EN IX to GRI 3(b) also sets forth two examples of articles regarded as composite goods:

1) Ashtrays consisting of a stand incorporating a removable ash bowl;

2) Household spice racks consisting of a specially designed frame (usually of wood) and an appropriate number of empty spice jars of suitable shape and size.

The EN to GRI 3(b) include as composite goods components which are attached to one another so as to form a whole, as well as those components which are separable so long as they are "mutually complementary," "form a whole" and would "not normally be offered for sale in separate parts." In determining whether the subject articles meet the definition of "composite good," we apply the criteria set forth in the EN to the spin pop.

The spin pops are not attached to one another so as to form a practically inseparable whole. We must, however, further examine the merchandise to determine whether the articles are "mutually complementary," "form a whole" and whether the goods would "not normally be offered for sale in separate parts." With regard to the first criterion, the lollipop and motor are mutually complementary because they work together to create the spin pop. When the lollipop and motor are combined they do form the whole known as a spin pop. Finally, while the lollipop may, in some instances, be offered for sale separately, the motor is not. Therefore, the spin pop is considered a composite good for tariff purposes. The classification of composite goods is governed by GRI 3(b).

GRI 3(b) states, in pertinent part, that:

Mixtures, composite goods consisting of different materials or made up of different components, and goods put up in sets for retail sale ... shall be classified as if they consisted of the material or component which gives them their essential character, insofar as this criterion is applicable.

EN VIII to GRI 3(b), pg. 4, states that:

The factor which determines essential character will vary as between different kinds of goods. It may for example, be determined by the nature of the material or component, its bulk, quantity, weight or value, or by the role of a constituent material in relation to the use of the goods.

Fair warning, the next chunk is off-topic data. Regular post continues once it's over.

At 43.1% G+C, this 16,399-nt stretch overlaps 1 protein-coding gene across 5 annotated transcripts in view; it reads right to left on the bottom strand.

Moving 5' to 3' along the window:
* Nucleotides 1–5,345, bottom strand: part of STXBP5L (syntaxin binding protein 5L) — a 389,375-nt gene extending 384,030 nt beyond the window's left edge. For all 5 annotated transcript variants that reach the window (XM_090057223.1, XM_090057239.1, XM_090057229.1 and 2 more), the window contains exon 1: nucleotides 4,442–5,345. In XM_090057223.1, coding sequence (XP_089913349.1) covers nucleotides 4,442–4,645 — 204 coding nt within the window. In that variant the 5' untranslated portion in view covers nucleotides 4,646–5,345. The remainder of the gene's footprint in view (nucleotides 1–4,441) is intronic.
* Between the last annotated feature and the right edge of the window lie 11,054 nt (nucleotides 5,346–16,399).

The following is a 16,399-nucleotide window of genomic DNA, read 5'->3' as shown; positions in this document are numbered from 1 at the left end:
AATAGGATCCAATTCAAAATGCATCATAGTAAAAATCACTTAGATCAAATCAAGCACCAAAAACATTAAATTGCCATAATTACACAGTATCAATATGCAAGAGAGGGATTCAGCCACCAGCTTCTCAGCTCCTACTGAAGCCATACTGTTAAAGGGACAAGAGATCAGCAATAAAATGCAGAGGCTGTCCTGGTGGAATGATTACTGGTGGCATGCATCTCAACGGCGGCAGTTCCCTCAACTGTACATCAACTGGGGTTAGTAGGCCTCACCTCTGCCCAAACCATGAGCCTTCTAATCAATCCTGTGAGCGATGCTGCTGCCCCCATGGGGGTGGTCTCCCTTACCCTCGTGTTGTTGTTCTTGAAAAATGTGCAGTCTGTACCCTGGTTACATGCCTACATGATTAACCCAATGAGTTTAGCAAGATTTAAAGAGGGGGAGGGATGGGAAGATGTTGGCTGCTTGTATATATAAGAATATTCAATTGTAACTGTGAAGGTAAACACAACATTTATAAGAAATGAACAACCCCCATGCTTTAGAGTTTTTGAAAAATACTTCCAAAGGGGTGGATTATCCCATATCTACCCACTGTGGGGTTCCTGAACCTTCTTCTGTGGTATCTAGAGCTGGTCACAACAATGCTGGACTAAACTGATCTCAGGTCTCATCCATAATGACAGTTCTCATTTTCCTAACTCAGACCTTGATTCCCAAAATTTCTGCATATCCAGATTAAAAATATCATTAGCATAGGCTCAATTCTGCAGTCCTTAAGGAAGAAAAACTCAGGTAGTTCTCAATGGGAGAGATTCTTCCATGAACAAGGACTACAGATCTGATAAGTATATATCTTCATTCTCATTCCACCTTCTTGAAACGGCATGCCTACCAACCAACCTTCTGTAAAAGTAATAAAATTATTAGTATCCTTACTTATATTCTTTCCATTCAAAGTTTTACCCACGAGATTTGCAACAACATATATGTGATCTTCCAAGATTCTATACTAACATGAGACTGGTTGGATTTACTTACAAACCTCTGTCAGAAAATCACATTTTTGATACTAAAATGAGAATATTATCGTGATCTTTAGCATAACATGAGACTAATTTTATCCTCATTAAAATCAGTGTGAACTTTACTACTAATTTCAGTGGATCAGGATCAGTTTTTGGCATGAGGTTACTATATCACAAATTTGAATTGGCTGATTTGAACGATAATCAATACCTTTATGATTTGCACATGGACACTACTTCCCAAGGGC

A comparison of the lollipop's role with that of the motor indicates that the motor provides the "White Ranger" spin pop's essential character. The motor continues to perform its function long after the lollipop is gone. The "White Ranger Spin Pop" is classifiable under subheading 8501.10, HTS, as electric motors and generators (excluding generating sets): motors of an output not exceeding 37.5 W.


The protest should be DENIED. The White Ranger spin pop is classifiable under subheading 8501.10, HTS, as electric motors, of an output under 37.5 W at the 1995 rate of 6.2 percent ad valorem, with allowance for the cost or value of the lollipop under 9802.00.8065. Classification to the eight digit level is dependant upon the value of the motor and whether it is synchronous.

In accordance with section 3A(11)(b) of Customs Directive 099 3550-065, dated August 4, 1993, Subject: Revised Protest Directive, this decision should be mailed by your office to the Protestant no later than 60 days from the date of this letter. Any reliquidation of the entry in accordance with this decision must be accomplished prior to the mailing of the decision. Sixty days from the date of this decision, the Office of Regulations and Rulings will take steps to make the decision available to Customs personnel via the Customs Rulings Module in ACS and to the public via the Diskette Subscription Service, Freedom of Information Act and other public access channels. A copy of this decision should be attached to the Customs Form 19, Notice of Action on the protest, to be returned to the protestant.


John Durant, Director